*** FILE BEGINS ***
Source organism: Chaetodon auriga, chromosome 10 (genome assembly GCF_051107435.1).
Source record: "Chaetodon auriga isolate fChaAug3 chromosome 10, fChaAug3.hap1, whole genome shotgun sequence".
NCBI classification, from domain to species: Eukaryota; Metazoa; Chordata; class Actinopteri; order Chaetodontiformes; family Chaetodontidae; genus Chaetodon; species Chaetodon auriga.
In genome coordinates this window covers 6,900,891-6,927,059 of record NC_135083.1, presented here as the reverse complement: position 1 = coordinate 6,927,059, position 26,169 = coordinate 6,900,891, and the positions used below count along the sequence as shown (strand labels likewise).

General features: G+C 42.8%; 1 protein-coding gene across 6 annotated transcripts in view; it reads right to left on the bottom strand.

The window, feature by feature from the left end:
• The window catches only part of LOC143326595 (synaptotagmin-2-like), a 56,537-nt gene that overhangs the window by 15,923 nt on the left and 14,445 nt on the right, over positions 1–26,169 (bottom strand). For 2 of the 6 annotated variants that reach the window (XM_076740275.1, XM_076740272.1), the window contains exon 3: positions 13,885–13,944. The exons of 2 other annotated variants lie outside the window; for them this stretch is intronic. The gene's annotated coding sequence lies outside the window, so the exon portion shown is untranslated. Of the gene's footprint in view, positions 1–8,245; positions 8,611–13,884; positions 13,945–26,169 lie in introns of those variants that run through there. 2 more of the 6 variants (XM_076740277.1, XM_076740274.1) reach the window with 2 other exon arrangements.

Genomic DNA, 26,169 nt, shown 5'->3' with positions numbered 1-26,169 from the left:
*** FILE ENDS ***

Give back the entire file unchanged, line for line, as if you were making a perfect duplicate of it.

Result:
Source organism: Chaetodon auriga, chromosome 10 (genome assembly GCF_051107435.1).
Source record: "Chaetodon auriga isolate fChaAug3 chromosome 10, fChaAug3.hap1, whole genome shotgun sequence".
NCBI classification, from domain to species: Eukaryota; Metazoa; Chordata; class Actinopteri; order Chaetodontiformes; family Chaetodontidae; genus Chaetodon; species Chaetodon auriga.
In genome coordinates this window covers 6,900,891-6,927,059 of record NC_135083.1, presented here as the reverse complement: position 1 = coordinate 6,927,059, position 26,169 = coordinate 6,900,891, and the positions used below count along the sequence as shown (strand labels likewise).

General features: G+C 42.8%; 1 protein-coding gene across 6 annotated transcripts in view; it reads right to left on the bottom strand.

The window, feature by feature from the left end:
• The window catches only part of LOC143326595 (synaptotagmin-2-like), a 56,537-nt gene that overhangs the window by 15,923 nt on the left and 14,445 nt on the right, over positions 1–26,169 (bottom strand). For 2 of the 6 annotated variants that reach the window (XM_076740275.1, XM_076740272.1), the window contains exon 3: positions 13,885–13,944. The exons of 2 other annotated variants lie outside the window; for them this stretch is intronic. The gene's annotated coding sequence lies outside the window, so the exon portion shown is untranslated. Of the gene's footprint in view, positions 1–8,245; positions 8,611–13,884; positions 13,945–26,169 lie in introns of those variants that run through there. 2 more of the 6 variants (XM_076740277.1, XM_076740274.1) reach the window with 2 other exon arrangements.

Genomic DNA, 26,169 nt, shown 5'->3' with positions numbered 1-26,169 from the left: